North Korea returned to form Wednesday and lashed out at the U.S., specifically White House national security adviser John Bolton.
“We shed light on the quality of Bolton already in the past, and we do not hide our feeling of repugnance towards him,” the North Korean foreign ministry said in a statement Wednesday.
A furious North Korea banned Bolton from participating in multilateral negotiations back in 2003 after he insulted then North Korean leader Kim Jong Il, father of the country’s current leader, by calling him a “tyrannical dictator” and describing life in North Korea as “a hellish nightmare.”
“Such human scum and bloodsucker is not entitled to take part in the talks,” the North Korean foreign ministry said at the time in a statement carried by North Korea’s state-run Korean Central News Agency. “We have decided not to consider him as an official of the U.S. administration any longer nor to deal with him.”
Bolton said in an interview with Fox News in September 2017 that the “only diplomatic option left is to end the North Korean regime.”
Then in February of this year, as North and South Korea were bonding over the Olympics, Bolton wrote an opinion article in The Wall Street Journal arguing in favor of a pre-emptive military strike on North Korea. “It is perfectly legitimate for the United States to respond to the current ‘necessity’ posed by North Korea’s nuclear weapons by striking first,” he asserted.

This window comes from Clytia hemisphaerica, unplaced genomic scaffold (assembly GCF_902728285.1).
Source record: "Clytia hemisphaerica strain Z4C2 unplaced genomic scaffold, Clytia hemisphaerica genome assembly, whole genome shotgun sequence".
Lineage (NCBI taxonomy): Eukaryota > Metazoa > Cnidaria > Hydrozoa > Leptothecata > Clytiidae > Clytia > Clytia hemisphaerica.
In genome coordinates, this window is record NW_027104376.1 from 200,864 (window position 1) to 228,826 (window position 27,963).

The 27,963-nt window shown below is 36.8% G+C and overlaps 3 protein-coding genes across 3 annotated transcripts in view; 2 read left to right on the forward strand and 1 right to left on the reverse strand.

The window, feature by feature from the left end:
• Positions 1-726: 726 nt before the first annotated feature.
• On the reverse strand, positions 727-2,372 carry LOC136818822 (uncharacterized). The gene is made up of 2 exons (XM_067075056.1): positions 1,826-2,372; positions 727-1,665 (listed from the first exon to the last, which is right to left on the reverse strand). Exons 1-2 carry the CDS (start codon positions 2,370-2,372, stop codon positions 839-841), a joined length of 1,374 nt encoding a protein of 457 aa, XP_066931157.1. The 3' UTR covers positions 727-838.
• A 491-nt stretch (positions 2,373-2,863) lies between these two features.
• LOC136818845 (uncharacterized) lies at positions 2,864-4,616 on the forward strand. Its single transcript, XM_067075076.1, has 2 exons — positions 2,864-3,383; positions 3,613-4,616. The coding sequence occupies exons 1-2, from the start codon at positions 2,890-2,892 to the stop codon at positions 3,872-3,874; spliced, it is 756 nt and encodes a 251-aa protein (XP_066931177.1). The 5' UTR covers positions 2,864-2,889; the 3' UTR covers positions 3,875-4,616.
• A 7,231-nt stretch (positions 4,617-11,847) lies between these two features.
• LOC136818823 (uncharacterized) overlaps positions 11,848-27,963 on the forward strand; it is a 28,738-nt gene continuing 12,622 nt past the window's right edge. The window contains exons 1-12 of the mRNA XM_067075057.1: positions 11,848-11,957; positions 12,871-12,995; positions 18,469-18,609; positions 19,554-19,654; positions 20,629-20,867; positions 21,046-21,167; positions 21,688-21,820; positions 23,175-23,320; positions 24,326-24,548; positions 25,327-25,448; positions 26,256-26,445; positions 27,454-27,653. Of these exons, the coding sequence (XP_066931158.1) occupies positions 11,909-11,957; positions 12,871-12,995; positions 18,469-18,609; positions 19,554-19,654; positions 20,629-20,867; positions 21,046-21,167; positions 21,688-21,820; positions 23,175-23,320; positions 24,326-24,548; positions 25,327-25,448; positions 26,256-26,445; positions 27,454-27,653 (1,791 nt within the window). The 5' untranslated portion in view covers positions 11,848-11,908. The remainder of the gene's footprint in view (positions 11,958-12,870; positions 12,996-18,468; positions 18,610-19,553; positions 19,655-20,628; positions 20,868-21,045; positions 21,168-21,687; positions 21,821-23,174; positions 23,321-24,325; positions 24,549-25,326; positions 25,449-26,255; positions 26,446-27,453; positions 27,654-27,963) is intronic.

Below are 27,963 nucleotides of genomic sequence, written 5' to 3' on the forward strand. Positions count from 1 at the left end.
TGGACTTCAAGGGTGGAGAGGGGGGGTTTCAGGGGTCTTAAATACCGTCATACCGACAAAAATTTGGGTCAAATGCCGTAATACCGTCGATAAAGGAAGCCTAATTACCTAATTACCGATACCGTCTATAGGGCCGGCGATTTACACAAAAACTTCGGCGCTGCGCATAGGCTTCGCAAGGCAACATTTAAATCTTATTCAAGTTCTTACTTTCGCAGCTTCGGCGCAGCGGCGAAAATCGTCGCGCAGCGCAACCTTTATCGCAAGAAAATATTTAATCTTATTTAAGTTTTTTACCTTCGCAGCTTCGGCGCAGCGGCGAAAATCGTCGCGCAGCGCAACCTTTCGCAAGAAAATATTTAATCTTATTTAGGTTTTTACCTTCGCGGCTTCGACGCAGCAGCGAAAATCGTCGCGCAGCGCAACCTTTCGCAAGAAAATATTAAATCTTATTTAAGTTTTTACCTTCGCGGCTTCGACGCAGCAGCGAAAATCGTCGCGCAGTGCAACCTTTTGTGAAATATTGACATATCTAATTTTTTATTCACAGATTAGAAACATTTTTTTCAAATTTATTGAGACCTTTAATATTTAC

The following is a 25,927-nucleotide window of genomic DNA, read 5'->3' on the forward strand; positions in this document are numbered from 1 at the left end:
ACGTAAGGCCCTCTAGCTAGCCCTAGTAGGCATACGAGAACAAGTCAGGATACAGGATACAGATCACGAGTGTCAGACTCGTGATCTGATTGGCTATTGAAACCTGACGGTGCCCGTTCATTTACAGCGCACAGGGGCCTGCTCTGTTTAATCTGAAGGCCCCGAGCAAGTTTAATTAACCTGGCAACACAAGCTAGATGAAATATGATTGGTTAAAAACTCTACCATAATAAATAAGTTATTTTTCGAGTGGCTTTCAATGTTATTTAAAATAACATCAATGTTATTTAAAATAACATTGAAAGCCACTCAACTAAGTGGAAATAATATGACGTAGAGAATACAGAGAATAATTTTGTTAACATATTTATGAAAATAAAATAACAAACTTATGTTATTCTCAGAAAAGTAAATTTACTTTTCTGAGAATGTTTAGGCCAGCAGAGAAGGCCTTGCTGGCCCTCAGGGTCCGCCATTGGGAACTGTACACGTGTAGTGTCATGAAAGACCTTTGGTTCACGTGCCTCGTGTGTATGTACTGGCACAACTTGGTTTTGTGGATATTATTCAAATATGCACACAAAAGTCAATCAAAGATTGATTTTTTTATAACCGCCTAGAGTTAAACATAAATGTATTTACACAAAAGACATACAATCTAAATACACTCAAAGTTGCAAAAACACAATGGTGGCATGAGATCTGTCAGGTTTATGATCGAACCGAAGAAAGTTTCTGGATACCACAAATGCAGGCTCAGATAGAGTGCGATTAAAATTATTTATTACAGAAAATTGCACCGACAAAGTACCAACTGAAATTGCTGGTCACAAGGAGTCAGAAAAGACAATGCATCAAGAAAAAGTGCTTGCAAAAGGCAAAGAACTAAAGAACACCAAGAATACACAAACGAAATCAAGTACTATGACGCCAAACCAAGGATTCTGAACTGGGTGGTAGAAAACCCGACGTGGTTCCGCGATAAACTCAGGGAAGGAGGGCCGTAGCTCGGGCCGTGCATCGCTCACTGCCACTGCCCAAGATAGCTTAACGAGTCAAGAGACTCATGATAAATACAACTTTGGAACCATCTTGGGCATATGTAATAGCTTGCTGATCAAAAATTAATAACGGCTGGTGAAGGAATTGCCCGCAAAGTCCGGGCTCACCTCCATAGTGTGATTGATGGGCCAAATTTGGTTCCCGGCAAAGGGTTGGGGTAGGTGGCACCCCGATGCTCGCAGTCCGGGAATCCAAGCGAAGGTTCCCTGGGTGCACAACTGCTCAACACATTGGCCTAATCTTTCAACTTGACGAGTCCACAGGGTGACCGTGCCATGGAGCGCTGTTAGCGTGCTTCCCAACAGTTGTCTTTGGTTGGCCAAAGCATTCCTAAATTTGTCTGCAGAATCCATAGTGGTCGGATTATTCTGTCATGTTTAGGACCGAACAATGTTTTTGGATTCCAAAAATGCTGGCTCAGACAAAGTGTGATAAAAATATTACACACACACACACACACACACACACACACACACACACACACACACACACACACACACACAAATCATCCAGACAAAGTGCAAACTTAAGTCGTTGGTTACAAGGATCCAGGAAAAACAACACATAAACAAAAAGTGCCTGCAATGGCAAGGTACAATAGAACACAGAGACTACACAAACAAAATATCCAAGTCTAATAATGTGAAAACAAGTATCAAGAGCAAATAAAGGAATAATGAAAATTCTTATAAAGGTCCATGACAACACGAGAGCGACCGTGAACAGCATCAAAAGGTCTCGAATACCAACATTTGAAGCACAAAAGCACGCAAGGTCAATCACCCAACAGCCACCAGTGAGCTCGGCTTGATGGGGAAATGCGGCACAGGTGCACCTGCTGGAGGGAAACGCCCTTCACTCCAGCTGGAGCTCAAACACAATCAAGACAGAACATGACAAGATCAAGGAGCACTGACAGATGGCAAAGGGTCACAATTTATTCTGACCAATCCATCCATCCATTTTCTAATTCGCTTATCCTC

In both instances, Bolton was a private citizen, giving his rhetoric less power, but now he is the White House national security adviser, and his rhetoric is not particularly palatable for a North Korean regime concerned about its security. Since North Korea began its efforts to engage the U.S. in diplomacy, Bolton has called them liars and set extraordinarily high expectations for the coming meeting, leading some observers to conclude that Bolton is intentionally trying to tank the meeting.
North Korea’s critical statement Wednesday called attention to one of Bolton’s more recent statements, a shocking suggestion that the U.S. envisioned the Libya model for North Korean denuclearization. After Libya forfeited its nuclear program, the country’s leader, Muammar Gaddafi, was violently overthrown by Western-backed rebels and brutally executed. North Korea has long cited Gaddafi’s fate as justification for its nuclear program. (RELATED: Bolton: US Expects North Korean Denuclearization To Go Down The Way It Did In Libya)
“It is essentially a manifestation of an awfully sinister move to impose on our dignified state the destiny of Libya or Iraq, which had been brought down due to yielding the whole of their countries to big powers,” North Korea argued Wednesday, adding, “The world knows too well that our country is neither Libya nor Iraq which have met miserable fates.”
“If the Trump administration fails to recall the lessons learned from the past, the prospects of the forthcoming DPRK-U.S. summit and overall DPRK-US relations will be crystal clear,” Pyongyang warned in its statement.
In the wake of North Korea’s rant, White House press secretary Sarah Sanders suggested that Bolton might have spoken out of turn when he said told reporters that the administration is considering the Libya model. “I haven’t seen that as part of any discussions, so I’m not aware that that’s a model that we’re using,” Sanders explained Wednesday.
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